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November 21

Compiled and Written by Irene Stuber
who is solely responsible for its content.
This document has been taken from emailed versions
of Women of Achievement. The complete episode
will be published here in the future.

Herstory Quiz


QUOTE by Marge Piercy.


What do the following women have in common?

            Anna Mae Hays,
            Elizabeth P. Hoisington.,
            Wilma L. Vaught,
            Connie L. Slewitzke,
            Mildred C. Bailey,
            Evelyn P. Foote,
            Sarah P. Wells,
            Myrna J. Williamson,
            Jeanne M. Holm.

Anna Mae Hays and Elizabeth P. Hoisington on 06-09-1970 became the first WOMEN Brigadier General in the history of the United States and the others also served as Brigadier Generals in either the U.S. Army of U.S. Air Force. This is NOT a full list of all the women who have gained the rank of Brig. General or better. See Military Women at this site for more information and little-known, interesting facts about women's military history.

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B. 11-21-1835, Henrietta Howland Green, (Hetty Green), miserly financial genius believed to have been the richest woman in the United States, called the Witch of Wall Street because of her ability to make huge sums of money while living and raising her children at poverty level. Since she lent money to over-extended financiers, the witch appellate may have been as a result of her ability to threaten foreclosures and the fear of her calling in loans. Inherited $10 million and invested it into more than $100 million.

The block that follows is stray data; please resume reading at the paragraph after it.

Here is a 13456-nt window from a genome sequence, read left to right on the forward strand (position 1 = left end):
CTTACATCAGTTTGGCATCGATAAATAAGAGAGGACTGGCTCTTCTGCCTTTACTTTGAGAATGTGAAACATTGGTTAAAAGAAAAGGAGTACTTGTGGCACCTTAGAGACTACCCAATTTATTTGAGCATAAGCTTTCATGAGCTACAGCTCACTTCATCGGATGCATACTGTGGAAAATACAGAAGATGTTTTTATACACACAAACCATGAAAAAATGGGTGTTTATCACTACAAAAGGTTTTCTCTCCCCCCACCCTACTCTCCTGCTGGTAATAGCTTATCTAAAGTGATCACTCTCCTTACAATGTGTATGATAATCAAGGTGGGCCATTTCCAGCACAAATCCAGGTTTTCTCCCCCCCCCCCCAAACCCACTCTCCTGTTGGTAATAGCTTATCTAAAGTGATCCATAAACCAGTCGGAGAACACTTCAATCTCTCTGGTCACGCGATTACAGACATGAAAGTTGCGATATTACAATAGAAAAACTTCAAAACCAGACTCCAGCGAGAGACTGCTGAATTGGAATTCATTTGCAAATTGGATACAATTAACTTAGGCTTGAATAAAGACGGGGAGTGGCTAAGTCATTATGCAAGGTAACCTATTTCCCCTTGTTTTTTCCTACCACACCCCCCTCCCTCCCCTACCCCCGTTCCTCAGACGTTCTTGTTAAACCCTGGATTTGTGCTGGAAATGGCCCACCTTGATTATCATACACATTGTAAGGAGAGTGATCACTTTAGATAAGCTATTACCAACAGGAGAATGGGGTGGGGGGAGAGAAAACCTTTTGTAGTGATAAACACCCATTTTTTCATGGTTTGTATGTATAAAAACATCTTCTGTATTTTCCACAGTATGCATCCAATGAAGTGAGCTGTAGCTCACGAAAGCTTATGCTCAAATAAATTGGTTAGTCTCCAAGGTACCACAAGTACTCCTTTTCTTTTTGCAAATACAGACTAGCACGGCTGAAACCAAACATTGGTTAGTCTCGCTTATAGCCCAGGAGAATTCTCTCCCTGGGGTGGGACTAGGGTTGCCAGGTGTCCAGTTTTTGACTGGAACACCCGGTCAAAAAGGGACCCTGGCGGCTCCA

B. 11-21-1850, Isabel Florence Hapgood, pioneer translator of Russian literature in bringing Tolstoy, Dostoevski and Chekhov to English readers. Editorial writer for the magazine Nation.

B. 11-21-1870, Mary Johnston, reputed friend of Ellen Glasgow, novelist of extraordinary power wrote primarily Virginia period pieces although her works became more complex as time went on. She was a active suffragist and peace advocate. Her second novel, To Have and To Hold was a runaway bestseller in 1900. In all she published more than 20 novels and had one play produced on Broadway, The Goddess of Reason.

B. 11-21-1894, Cecil Murray Harden, in 1948 became the first woman elected U.S. Representative to Congress.

B. 11-21-1902, Phoebe Jane Fairgrave Omlie, aviator, used an inheritance at age 17 to buy her own plane and then sold stunt flying to a movie studio to justify the expense. Her mother supported her endeavors. Her diminutive size handicapped her.
      She and her husband did barn-storming, which included walking on wings and other death-defying acts that were the mainstays of early aviation exhibitions. She was the first woman to get a federal pilot's license.
      With Amelia Earhart she painted markers on roofs throughout the country that guided pilots to the nearest airport (long before radar and plane-to-ground radios); headed and coordinated a project to train 5,000 airport ground personnel. She also opened a school for the training of women instructors after the Civilian Pilot Training schools fired all women instructors. They then tried to hire the women back to put Omlie out of business.

B. 11-21-1904, Louise Yim, Korean active in establishment of the Interim government and underground leader against Japan, founder and president of Central Women's College in Seoul.

B. 11-21-1943?38, Marlo Thomas, actor, feminist.

B. 11-21-1945, Goldie Hawn, actor and comedic talent who went from TV as the Laugh-In airhead to an Academy Award for her supporting role in Cactus Flower (1969) and has become one of the most respected actors and film producers in Hollywood. Her Private Benjamin (1980) is a classic for all times.

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      "All women hustle. Women watch faces, voices, gestures, moods. She's the person who has to survive through cunning."
            -- Marge Piercy, Small Changes, 1973

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